If I point it at the External IP, it will always go out the internet.
You see the dilema?
 Maybe it is not possible without some fancy router configurations.
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You would just create an x record in your local dns server pointing at the Internet ip of you exchange server.

About the fancy router configuration you could implement GLBP if you have a router for the wireless and another one for the ISP. Weight traffic to the wireless and implement load balancing depending on destination IP. Both routers must support GLBP.

Second best option would be HSRP or VRRP if you have 2 routers, 1 for Wireless and one for ISP.

You could set your default gateway to be your WLAN, If that link fails they will auto switch to your ISP if you configure tracking, preemption and priorities

What's your network topology?
Encrypted1024Author Commented:
If I created an X record pointing at my external mail server IP, it would just route all of my mail out through the internet though right?
I am wondering if there is a way to have a primary and secondary entry for my internal Exchange server the same way you would use a primary and backup MX record. Mail gets sent to the primary address unless it is unavailable, then starts sending to the higher weighted record until the primary becomes available again.
I am not sure if this is possible internally but I believe that is how MX records work externally.
As for the router situation, our WAN topology is not exactly the same at each site. The remote sites have Cisco 1800 series router with one interface connected to the WAN and one to the ISP. Our Side of the WAN, as well as some of the hop sites have Cisco Layer 3 switches. I know I could set up a VPN through the internet and use routing to accoplish my goal. That is a bunch of work and would require adding a router at Head Office to support the VPN and routing protocols. A good idea though, but we will call the routing topology change "Plan B".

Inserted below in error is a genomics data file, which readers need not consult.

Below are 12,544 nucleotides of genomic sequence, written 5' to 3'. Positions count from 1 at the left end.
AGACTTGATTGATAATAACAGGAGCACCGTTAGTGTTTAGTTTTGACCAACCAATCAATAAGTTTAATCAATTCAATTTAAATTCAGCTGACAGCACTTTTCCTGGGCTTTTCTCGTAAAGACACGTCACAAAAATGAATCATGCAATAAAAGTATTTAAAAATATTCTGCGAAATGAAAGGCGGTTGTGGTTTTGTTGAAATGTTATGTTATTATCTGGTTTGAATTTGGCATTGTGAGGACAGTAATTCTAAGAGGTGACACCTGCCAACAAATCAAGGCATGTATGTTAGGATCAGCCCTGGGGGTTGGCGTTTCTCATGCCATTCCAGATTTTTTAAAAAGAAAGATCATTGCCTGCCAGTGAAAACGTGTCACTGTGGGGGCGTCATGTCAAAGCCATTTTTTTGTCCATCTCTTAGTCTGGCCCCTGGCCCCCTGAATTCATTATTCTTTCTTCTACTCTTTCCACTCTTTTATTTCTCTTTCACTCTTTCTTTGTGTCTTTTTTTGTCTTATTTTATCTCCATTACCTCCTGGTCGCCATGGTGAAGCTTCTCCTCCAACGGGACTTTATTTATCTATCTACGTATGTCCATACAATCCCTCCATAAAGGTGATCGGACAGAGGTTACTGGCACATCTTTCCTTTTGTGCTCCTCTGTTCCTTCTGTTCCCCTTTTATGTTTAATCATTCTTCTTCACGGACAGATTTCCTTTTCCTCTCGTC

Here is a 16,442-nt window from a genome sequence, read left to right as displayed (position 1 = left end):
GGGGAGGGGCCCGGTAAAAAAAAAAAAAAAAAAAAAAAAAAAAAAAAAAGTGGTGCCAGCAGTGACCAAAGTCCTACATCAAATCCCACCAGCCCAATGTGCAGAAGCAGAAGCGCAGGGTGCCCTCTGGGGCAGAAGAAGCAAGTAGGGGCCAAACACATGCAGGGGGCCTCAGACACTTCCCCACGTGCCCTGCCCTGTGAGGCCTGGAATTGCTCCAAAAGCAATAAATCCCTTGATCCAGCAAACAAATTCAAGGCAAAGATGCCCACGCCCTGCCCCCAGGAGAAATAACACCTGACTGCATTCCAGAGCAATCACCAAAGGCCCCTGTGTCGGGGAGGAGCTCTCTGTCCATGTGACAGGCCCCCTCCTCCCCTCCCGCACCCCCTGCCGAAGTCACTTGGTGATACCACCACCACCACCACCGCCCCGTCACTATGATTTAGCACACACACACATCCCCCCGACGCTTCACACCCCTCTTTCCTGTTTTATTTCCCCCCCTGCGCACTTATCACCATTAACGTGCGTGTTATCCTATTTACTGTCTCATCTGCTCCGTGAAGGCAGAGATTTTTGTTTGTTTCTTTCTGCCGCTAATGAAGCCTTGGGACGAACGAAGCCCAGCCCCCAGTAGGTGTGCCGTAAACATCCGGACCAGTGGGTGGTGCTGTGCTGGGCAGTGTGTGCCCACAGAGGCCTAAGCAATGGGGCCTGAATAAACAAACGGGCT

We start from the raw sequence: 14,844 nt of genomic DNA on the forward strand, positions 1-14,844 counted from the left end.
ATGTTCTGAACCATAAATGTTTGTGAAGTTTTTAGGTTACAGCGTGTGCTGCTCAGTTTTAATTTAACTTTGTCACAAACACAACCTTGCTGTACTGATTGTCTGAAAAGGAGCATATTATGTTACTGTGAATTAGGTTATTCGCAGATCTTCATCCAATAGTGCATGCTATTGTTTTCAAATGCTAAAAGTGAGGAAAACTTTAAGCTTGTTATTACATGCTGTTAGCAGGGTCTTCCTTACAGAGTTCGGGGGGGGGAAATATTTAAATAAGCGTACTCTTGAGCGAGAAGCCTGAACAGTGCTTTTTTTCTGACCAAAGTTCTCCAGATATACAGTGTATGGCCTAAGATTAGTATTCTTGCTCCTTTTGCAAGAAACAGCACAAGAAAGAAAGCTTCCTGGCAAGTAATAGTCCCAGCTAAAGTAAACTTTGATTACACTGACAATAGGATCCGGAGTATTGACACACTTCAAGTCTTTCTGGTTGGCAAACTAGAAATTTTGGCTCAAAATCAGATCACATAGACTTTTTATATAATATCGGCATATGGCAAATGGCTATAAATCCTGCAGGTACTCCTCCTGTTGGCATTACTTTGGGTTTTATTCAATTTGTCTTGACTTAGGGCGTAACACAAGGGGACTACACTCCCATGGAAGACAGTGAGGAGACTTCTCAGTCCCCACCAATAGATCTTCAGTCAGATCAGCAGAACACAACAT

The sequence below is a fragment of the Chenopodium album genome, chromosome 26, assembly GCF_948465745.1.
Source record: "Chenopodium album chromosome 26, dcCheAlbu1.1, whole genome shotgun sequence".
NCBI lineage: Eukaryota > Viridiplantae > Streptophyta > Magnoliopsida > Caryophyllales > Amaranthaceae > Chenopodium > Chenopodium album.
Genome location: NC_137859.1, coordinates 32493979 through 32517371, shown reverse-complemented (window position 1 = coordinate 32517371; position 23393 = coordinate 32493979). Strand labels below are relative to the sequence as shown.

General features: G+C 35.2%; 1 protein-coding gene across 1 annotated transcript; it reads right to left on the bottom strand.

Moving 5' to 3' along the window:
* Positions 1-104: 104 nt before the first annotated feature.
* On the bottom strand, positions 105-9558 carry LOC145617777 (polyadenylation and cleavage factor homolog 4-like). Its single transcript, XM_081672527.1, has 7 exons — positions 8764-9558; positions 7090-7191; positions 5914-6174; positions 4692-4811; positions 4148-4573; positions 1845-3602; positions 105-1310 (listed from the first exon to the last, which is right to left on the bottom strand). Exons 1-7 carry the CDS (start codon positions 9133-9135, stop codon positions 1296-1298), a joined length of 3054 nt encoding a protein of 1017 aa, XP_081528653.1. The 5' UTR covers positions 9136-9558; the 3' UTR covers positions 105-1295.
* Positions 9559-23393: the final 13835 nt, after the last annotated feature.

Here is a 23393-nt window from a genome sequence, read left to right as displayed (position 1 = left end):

I am mostly just looking for somthing easy right now. I am prepared for the answer to be:
"No you can't do this".
I'm not aware of 'primary' and 'backup' DNS records.

What you can do is this:

Set up your clients with 2 DNS servers. The primary DNS Server will be pointed across the WLAN and will point to your head office DNS server. This Server will have the local IP entry you need.

Then configure your branch's DNS server as the secondary DNS Server. This server will have the external IP of Exchange.

Now set up your records with a low TTL, perhaps 5 minutes.

What happens is now when clients send email they ask your  head office DNS for the local IP of Exchange. If the wireless goes down then clients will attempt to contact your secondary DNS server which is internal and sends them across the internet to your exchange's IP.

Because the TTL is low, the entries will be stored on cache for 5 minutes; your ISP bandwidth will be kept at a minimum, and once the Wireless comes back up, clients will start using their primary DNS server again.

I think it's an excellent way.
Encrypted1024Author Commented:
That is an interesting work around. I think it would work. I think in the end I will likely just reconfigure my routing to accomplish my goal. Thanks for the help.